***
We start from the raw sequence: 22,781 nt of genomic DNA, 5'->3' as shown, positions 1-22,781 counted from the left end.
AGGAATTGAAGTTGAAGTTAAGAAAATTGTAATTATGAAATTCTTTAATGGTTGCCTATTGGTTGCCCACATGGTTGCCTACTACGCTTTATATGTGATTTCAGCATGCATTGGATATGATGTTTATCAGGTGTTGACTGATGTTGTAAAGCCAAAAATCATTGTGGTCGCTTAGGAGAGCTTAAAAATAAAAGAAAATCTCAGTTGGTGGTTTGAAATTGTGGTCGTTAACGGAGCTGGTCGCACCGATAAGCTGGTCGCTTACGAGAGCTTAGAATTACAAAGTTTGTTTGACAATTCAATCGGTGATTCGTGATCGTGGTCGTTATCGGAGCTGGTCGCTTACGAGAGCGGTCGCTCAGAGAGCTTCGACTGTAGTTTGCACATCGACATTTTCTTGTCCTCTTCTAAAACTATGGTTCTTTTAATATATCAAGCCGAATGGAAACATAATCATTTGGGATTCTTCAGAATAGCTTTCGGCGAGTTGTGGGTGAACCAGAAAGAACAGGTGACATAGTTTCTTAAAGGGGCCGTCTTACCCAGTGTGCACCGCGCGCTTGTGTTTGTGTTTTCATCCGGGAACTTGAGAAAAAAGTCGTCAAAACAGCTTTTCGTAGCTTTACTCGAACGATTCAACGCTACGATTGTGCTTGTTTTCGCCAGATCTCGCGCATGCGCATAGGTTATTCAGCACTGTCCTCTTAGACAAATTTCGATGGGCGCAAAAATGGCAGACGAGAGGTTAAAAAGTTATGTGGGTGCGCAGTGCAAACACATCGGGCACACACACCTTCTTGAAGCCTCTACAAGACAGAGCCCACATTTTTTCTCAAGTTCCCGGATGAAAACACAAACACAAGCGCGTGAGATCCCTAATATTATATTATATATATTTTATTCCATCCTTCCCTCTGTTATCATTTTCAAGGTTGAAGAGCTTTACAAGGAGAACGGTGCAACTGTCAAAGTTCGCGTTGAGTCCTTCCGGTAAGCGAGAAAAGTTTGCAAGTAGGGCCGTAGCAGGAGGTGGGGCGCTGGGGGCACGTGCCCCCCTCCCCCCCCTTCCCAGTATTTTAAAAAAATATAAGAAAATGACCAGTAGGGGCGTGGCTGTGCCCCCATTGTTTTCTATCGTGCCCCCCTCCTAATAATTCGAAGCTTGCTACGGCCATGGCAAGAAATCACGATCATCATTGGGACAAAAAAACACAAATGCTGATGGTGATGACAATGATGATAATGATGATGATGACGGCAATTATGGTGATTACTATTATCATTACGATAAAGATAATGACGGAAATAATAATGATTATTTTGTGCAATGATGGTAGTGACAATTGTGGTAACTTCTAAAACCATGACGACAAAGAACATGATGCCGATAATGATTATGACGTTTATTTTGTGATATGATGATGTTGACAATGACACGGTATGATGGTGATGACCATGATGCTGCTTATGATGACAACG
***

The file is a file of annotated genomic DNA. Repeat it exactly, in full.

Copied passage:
We start from the raw sequence: 22,781 nt of genomic DNA, 5'->3' as shown, positions 1-22,781 counted from the left end.
AGGAATTGAAGTTGAAGTTAAGAAAATTGTAATTATGAAATTCTTTAATGGTTGCCTATTGGTTGCCCACATGGTTGCCTACTACGCTTTATATGTGATTTCAGCATGCATTGGATATGATGTTTATCAGGTGTTGACTGATGTTGTAAAGCCAAAAATCATTGTGGTCGCTTAGGAGAGCTTAAAAATAAAAGAAAATCTCAGTTGGTGGTTTGAAATTGTGGTCGTTAACGGAGCTGGTCGCACCGATAAGCTGGTCGCTTACGAGAGCTTAGAATTACAAAGTTTGTTTGACAATTCAATCGGTGATTCGTGATCGTGGTCGTTATCGGAGCTGGTCGCTTACGAGAGCGGTCGCTCAGAGAGCTTCGACTGTAGTTTGCACATCGACATTTTCTTGTCCTCTTCTAAAACTATGGTTCTTTTAATATATCAAGCCGAATGGAAACATAATCATTTGGGATTCTTCAGAATAGCTTTCGGCGAGTTGTGGGTGAACCAGAAAGAACAGGTGACATAGTTTCTTAAAGGGGCCGTCTTACCCAGTGTGCACCGCGCGCTTGTGTTTGTGTTTTCATCCGGGAACTTGAGAAAAAAGTCGTCAAAACAGCTTTTCGTAGCTTTACTCGAACGATTCAACGCTACGATTGTGCTTGTTTTCGCCAGATCTCGCGCATGCGCATAGGTTATTCAGCACTGTCCTCTTAGACAAATTTCGATGGGCGCAAAAATGGCAGACGAGAGGTTAAAAAGTTATGTGGGTGCGCAGTGCAAACACATCGGGCACACACACCTTCTTGAAGCCTCTACAAGACAGAGCCCACATTTTTTCTCAAGTTCCCGGATGAAAACACAAACACAAGCGCGTGAGATCCCTAATATTATATTATATATATTTTATTCCATCCTTCCCTCTGTTATCATTTTCAAGGTTGAAGAGCTTTACAAGGAGAACGGTGCAACTGTCAAAGTTCGCGTTGAGTCCTTCCGGTAAGCGAGAAAAGTTTGCAAGTAGGGCCGTAGCAGGAGGTGGGGCGCTGGGGGCACGTGCCCCCCTCCCCCCCCTTCCCAGTATTTTAAAAAAATATAAGAAAATGACCAGTAGGGGCGTGGCTGTGCCCCCATTGTTTTCTATCGTGCCCCCCTCCTAATAATTCGAAGCTTGCTACGGCCATGGCAAGAAATCACGATCATCATTGGGACAAAAAAACACAAATGCTGATGGTGATGACAATGATGATAATGATGATGATGACGGCAATTATGGTGATTACTATTATCATTACGATAAAGATAATGACGGAAATAATAATGATTATTTTGTGCAATGATGGTAGTGACAATTGTGGTAACTTCTAAAACCATGACGACAAAGAACATGATGCCGATAATGATTATGACGTTTATTTTGTGATATGATGATGTTGACAATGACACGGTATGATGGTGATGACCATGATGCTGCTTATGATGACAACG